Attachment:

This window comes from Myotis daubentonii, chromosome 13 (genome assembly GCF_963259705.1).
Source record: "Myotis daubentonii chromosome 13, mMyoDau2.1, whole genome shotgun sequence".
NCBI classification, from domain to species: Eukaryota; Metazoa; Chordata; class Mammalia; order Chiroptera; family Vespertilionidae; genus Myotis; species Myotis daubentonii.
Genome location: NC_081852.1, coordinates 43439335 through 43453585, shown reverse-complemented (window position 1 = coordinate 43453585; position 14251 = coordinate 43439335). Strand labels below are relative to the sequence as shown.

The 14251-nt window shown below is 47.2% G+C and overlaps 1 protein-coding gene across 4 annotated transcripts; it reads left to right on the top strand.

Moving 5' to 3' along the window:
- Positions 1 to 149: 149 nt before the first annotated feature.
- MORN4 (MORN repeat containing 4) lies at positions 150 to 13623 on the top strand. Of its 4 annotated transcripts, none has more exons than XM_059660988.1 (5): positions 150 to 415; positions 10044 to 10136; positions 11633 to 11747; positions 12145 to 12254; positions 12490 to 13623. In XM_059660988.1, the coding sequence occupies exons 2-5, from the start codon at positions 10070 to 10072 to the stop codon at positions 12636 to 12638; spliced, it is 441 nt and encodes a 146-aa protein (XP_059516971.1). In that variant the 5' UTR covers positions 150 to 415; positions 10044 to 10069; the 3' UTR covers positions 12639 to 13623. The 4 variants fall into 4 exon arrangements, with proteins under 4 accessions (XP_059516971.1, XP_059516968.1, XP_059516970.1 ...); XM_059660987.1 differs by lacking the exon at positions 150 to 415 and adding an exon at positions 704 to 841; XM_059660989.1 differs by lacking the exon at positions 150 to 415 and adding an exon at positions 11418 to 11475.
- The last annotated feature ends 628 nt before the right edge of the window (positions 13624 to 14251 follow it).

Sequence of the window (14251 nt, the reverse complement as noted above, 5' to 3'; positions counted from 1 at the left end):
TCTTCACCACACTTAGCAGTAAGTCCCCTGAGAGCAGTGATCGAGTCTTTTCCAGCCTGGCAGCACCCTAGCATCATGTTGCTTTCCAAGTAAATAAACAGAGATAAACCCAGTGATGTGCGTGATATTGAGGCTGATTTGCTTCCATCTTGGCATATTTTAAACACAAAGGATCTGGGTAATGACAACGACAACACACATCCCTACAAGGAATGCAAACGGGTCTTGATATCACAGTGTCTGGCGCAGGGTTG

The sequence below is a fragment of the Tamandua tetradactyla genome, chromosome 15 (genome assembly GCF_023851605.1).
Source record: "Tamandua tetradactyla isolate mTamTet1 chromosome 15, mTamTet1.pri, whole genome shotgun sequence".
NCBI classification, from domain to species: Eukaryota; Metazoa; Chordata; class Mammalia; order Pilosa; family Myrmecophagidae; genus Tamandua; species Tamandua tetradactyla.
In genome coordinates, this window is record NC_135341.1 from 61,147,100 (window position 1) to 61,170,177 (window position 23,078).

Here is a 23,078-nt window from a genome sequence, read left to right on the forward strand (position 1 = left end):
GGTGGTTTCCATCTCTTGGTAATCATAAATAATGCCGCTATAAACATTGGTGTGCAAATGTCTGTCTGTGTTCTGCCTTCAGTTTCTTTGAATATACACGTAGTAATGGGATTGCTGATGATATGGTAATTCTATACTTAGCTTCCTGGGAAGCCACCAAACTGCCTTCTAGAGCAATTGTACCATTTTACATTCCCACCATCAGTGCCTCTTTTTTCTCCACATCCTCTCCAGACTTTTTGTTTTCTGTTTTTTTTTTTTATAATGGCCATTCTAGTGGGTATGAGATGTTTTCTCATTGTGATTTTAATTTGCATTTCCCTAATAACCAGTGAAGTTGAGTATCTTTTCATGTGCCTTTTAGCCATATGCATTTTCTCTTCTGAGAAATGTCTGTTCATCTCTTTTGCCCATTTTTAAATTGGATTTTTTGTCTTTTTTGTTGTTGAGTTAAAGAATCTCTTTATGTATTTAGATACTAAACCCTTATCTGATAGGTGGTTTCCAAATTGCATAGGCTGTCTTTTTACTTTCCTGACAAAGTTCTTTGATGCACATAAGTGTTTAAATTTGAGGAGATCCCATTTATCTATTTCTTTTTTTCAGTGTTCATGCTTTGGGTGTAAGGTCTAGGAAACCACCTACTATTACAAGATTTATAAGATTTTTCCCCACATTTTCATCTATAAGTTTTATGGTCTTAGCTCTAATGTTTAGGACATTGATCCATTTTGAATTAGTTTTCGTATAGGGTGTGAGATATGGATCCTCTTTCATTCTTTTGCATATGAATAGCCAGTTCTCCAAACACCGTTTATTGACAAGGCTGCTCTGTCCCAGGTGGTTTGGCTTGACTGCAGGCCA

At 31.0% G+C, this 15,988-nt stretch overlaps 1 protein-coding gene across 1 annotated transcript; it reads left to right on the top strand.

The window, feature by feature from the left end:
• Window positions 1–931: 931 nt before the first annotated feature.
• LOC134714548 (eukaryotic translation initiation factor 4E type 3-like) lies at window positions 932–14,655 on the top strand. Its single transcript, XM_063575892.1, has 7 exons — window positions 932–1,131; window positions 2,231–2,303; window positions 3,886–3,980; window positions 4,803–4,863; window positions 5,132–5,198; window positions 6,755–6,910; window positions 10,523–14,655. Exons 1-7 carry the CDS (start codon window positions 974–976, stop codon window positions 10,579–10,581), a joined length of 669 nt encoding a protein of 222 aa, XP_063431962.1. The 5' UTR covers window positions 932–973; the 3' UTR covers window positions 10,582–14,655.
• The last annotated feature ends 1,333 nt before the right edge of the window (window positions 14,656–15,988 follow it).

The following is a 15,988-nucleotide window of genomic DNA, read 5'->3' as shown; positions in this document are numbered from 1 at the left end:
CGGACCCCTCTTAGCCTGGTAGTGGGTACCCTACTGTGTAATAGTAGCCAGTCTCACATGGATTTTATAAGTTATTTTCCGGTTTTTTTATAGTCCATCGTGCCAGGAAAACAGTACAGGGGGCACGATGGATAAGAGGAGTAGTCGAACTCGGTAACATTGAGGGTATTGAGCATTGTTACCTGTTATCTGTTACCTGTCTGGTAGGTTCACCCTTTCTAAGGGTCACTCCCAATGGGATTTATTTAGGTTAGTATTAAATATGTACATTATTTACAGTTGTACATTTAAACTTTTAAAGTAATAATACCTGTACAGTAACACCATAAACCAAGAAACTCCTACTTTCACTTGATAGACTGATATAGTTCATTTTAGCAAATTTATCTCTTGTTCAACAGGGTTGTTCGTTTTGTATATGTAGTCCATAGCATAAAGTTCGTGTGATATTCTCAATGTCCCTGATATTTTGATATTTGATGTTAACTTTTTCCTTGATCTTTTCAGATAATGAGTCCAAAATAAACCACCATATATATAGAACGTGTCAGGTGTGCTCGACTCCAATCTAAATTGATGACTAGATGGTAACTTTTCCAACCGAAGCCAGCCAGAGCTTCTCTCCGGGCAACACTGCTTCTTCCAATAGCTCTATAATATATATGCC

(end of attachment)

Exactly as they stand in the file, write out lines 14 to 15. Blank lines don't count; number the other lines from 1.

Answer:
NCBI classification, from domain to species: Eukaryota; Metazoa; Chordata; class Mammalia; order Pilosa; family Myrmecophagidae; genus Tamandua; species Tamandua tetradactyla.
In genome coordinates, this window is record NC_135341.1 from 61,147,100 (window position 1) to 61,170,177 (window position 23,078).